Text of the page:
I received my master’s degree in “Byzantine” history and during my studies I never questioned the legitimacy of “Byzantine” in describing or distorting the history of the Greeks after their forced conversion to Christianity in the fourth century of our era. Greece had been a Roman province since 146 BCE.
Emperor Constantine, for reasons unfathomable to this day, dumped the many gods Greco-Roman civilization for the one Jewish-Christian god. He triggered that civilization earthquake in his new capital, Constantinople, now Istanbul.
But neither Constantine, later emperors, nor Christian Greeks and Christian Romans would imagine their empire was Byzantium or that they were Byzantines. They considered themselves Roman.
I prefer Medieval Greece to Eastern Roman Empire because, starting in the seventh century, most emperors were Greek and the language of the state was Greek. This Medieval Greece included the territory of the Eastern Roman Empire: Palestine, Syria, Egypt, Asia Minor and Italy. It lasted for more than 1,000 years.
The conquest of Medieval Greece by the Turks in 1453 was a result of centuries-long enslaving of the peasants, the loss of young men to monasteries, the abandonment of national armies for mercenaries, and the hostility between Greek East and Latin West. In 1054, the Eastern and Western Christian churches excommunicated each other. This civilization schism was followed by the fourth crusade. In 1204, Venetians, Germans and French sacked Constantinople, slaughtered its residents for days, burned its libraries, and dismembered Greece.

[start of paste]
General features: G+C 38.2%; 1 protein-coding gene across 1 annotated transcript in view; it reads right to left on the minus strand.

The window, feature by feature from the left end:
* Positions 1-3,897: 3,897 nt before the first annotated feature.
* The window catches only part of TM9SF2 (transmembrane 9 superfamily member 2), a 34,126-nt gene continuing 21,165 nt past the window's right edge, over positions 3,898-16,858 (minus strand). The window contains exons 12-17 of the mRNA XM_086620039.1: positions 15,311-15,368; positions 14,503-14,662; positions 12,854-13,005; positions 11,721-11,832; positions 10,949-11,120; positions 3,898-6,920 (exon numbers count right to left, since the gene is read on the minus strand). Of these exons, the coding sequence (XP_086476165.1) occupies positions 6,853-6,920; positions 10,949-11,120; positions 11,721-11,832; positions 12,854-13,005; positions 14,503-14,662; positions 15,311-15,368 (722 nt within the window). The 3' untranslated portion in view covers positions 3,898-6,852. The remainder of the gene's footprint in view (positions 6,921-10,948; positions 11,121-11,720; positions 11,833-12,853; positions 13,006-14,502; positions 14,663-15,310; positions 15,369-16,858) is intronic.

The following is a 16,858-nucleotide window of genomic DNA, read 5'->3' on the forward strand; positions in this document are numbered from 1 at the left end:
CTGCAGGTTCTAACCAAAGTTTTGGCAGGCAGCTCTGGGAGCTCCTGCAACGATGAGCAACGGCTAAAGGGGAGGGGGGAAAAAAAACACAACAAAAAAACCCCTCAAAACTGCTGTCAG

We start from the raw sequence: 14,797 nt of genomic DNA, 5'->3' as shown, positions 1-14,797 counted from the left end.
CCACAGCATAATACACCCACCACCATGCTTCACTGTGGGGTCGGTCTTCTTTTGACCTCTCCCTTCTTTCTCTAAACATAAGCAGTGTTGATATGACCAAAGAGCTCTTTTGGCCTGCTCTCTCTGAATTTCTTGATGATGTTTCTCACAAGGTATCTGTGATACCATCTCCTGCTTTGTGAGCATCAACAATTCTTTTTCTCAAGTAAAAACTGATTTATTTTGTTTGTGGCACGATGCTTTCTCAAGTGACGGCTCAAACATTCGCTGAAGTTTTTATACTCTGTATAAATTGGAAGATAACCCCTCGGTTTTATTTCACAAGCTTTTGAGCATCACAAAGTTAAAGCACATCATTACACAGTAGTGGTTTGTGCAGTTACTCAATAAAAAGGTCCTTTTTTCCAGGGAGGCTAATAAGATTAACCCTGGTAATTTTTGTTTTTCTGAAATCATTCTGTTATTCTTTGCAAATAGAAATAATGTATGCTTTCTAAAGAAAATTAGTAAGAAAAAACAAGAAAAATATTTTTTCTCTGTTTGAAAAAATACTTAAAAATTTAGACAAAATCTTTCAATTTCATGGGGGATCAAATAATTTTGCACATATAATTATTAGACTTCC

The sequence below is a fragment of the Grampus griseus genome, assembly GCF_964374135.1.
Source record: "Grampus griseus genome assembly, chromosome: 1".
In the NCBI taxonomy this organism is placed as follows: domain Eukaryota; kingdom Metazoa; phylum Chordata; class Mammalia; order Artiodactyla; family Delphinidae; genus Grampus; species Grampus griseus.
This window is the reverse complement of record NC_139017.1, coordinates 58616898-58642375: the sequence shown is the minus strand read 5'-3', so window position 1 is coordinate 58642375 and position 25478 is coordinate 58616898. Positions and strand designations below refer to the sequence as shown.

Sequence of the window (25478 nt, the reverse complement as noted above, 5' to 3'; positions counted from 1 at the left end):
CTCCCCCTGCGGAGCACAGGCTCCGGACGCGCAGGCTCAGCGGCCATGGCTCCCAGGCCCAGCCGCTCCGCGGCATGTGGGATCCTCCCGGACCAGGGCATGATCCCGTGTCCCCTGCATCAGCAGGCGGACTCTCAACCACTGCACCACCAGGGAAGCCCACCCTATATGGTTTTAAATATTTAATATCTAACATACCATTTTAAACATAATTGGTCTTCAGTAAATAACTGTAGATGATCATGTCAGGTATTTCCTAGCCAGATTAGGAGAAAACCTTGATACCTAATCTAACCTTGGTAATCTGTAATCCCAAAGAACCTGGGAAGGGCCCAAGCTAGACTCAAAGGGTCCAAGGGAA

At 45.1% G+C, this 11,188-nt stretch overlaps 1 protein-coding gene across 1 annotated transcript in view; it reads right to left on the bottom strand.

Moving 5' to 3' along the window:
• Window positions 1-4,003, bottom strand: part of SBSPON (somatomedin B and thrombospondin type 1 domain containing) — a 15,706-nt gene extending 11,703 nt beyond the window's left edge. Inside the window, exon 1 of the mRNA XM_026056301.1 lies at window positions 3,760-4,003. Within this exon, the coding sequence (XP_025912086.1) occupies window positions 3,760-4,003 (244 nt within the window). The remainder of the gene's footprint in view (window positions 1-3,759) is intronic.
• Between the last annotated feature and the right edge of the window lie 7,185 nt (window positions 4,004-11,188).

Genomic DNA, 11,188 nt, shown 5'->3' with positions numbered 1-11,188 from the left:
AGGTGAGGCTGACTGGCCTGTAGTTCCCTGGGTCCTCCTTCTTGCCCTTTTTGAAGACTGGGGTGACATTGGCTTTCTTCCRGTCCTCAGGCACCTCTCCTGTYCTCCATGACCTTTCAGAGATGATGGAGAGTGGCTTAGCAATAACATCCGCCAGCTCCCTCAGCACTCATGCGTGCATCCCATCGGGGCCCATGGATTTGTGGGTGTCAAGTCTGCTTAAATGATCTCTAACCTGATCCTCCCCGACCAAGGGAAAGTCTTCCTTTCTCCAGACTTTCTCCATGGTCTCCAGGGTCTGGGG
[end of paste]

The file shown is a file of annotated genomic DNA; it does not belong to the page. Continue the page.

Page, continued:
The Greeks recaptured Constantinople in 1261 but they remained vulnerable to powerful enemies. The Europeans exploited them. This was ideal for the Turks. They stepped into the power vacuum the Westerners had created in Medieval Greece.
There was a silver lining to the fall of Medieval Greece. Its scholars rushed to Padua, Venice and other great cities of the West. They carried with them the culture of ancient Greece. They translated into Latin key Greek scientific and philosophical texts, which triggered the Renaissance.
A few European scholars also saw the value of editing Medieval Greek texts, thus inaugurating the study of Medieval Greek civilization. One of those scholars was Hieronymus Wolf, a sixteenth-century German intellectual who edited Medieval Greek historians. Wolf coined the term Byzantium for the Eastern Roman Empire. He and other European scholars thought “Greek” ought to be reserved for ancient Greece. As for “Roman,” it was out of the question since the West had its own Roman emperors.
Wolf’s “Byzantium” triumphed in the scholarly community, at great cost to the integrity and understanding of Medieval Greek history and culture. Few people understand that under “Byzantium” there are centuries of Greek history, not ancient Greek history, but Christian Greek history, which is Greek history nevertheless. “Byzantium” and “Byzantine” obscure the contributions of Medieval Greece to this very day.
“A Short History of the Byzantine Empire” (I. B. Tauris, 2015) by Dionysios Stathakopoulos demystifies Medieval Greek history. The author, lecturer at King’s College London, is an experienced teacher who realizes the pitfalls of standing by a misleading name, Byzantium. But he works for a discipline that holds tight reign on history.